Yes, there are rules in the writing world and I'm not talking about grammar, layout, or pacing. These rules are what I like to call Essential Guidelines to what every aspiring writer and published author should know. You may have heard of them before and I could've missed a few, but they are important and so I'm sharing with you again.
Rule 1: Write every day. If you don’t write every day, or at least five out of seven how are you going to meet the demands of a publisher who gives you a deadline?
Rule 2: Don’t get attached to your words. I’ll explain in rule 4.
Rule 3: Revise your work more than once and read it out loud. As Ernest Hemmingway says, “The first draft of everything is shit.”
Rule 4: Hire an editor. Everything you write is not perfect even after you’ve revised it a hundred times. An editor’s job is to make your words shine. If they ask you to delete a paragraph you love because it is irrelevant to the story. Do it.
Rule 5: Know your grammar. Live it. Love it. Learn it.
Rule 6: Research publishers. This doesn’t mean go onto their websites and take a quick peak. Learn everything you can about them and if they fit what your book is about. In short; STALK THEM!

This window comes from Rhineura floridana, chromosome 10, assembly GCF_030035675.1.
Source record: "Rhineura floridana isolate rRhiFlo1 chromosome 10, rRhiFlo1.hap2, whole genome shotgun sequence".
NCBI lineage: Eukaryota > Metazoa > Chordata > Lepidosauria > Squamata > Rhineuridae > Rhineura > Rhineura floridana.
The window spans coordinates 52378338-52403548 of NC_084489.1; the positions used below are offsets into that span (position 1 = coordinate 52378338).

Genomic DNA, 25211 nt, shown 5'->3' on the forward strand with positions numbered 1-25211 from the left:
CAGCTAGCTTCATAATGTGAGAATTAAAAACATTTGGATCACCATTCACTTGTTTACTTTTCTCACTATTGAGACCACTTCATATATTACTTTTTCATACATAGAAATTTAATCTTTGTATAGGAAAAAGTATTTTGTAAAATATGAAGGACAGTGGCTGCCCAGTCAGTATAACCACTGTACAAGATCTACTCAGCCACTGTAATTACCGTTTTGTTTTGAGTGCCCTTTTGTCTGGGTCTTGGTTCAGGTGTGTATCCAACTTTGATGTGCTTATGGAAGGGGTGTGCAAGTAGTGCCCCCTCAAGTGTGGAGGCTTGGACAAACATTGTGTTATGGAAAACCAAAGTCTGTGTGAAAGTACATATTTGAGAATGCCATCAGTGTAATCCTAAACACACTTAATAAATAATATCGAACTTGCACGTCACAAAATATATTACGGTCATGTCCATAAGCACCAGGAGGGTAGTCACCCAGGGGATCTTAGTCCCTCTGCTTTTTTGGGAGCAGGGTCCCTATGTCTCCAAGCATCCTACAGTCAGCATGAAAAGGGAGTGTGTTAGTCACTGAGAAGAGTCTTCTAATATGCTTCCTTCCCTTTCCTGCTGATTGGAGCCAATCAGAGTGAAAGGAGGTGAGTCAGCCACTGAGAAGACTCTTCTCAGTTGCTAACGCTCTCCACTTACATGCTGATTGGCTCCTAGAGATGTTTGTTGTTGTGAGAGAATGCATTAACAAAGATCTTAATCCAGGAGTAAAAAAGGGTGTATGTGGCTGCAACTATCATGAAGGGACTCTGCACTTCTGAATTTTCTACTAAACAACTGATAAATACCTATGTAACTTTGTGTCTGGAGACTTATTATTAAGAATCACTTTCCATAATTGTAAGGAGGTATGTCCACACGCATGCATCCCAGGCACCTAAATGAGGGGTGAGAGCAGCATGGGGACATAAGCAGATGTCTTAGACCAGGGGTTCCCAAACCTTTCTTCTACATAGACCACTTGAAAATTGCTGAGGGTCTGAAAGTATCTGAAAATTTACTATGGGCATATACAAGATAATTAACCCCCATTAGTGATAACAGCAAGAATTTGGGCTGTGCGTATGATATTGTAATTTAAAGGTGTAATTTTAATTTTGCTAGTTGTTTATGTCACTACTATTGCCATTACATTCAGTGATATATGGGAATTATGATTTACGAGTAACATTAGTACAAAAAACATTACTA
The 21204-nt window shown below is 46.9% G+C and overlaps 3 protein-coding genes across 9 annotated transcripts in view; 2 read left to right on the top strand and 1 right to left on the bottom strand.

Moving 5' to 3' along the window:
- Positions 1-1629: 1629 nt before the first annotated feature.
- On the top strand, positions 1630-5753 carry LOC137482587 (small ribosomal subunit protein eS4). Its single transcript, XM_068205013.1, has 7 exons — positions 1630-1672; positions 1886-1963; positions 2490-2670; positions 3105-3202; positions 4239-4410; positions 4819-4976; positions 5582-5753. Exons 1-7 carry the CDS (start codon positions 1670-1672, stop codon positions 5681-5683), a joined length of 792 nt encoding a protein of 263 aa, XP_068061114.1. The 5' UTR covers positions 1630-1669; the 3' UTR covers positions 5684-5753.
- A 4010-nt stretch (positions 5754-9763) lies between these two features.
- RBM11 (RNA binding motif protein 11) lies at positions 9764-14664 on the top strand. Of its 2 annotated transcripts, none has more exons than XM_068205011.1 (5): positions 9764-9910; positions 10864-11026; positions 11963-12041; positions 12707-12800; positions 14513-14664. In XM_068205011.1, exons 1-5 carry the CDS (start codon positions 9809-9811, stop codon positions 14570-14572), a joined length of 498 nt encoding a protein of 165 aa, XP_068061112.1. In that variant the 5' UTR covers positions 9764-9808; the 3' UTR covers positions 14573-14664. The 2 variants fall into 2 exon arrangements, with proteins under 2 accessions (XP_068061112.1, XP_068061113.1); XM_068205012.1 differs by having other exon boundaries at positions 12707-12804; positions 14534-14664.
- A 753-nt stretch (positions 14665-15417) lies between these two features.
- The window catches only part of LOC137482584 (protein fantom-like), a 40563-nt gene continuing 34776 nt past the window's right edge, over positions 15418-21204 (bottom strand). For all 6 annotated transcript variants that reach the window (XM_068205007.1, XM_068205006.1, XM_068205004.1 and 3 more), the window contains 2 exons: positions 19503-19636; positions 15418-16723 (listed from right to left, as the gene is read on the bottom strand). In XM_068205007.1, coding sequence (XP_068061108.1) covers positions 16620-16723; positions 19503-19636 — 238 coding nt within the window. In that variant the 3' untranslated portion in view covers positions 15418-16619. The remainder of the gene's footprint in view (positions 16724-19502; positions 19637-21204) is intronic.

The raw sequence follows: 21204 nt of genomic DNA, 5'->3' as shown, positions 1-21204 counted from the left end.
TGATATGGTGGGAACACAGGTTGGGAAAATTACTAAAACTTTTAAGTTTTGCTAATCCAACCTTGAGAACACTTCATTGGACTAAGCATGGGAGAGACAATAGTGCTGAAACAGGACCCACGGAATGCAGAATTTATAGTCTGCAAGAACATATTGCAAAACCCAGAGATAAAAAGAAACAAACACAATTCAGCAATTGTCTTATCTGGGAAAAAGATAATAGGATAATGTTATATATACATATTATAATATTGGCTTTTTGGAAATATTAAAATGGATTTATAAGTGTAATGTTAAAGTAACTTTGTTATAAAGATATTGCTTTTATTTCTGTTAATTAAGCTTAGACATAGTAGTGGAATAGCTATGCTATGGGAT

Rule 7: Respect the submission guidelines and adhere to them. Do not send your manuscript on floral, colored, or scented paper. If asked for a three-page synopsis, send three pages. If they ask for a completed manuscript do not query them if your book is not finished.
Rule 8: Understand that the query letter is your moment to catch the publisher’s attention about your book. It is not for you to tell them you’re an amazing writer and they should publish you. Instead you want to hook them. Tell them about your book within a short paragraph, word count, genre, and your experience as a writer. That is it. Finito!
Rule 9: Have all your ducks in a row. When you send your query be sure to attach everything the publisher has requested in their submission guidelines. Check, re-check and check again. Utilize your OCD. Quack quack!!
Rule 10: Be patient. Yeah, I know--the OCD. You will not receive an answer right away. Do not email or phone the publisher asking about your submission. Instead start writing your next book, paint a room, rearrange your office.
Rule 11: Understand the rejection and use it for good. Remember it is not personal and it will only make you a stronger writer and person. Do not turn into Cruella Deville sending the publisher a nasty email telling them why they should've chosen your manuscript."Puppies Puppies. I want all the puppies!!" The writing world is interconnected and these publishers know each other. You will ruin your name and it is not worth it. Be smart.
**When you do get published don’t let it go to your head. Remember where you came from and who helped you get there. Promote other authors and their work. You’re all in this together.**
Always be kind, generous, and thankful.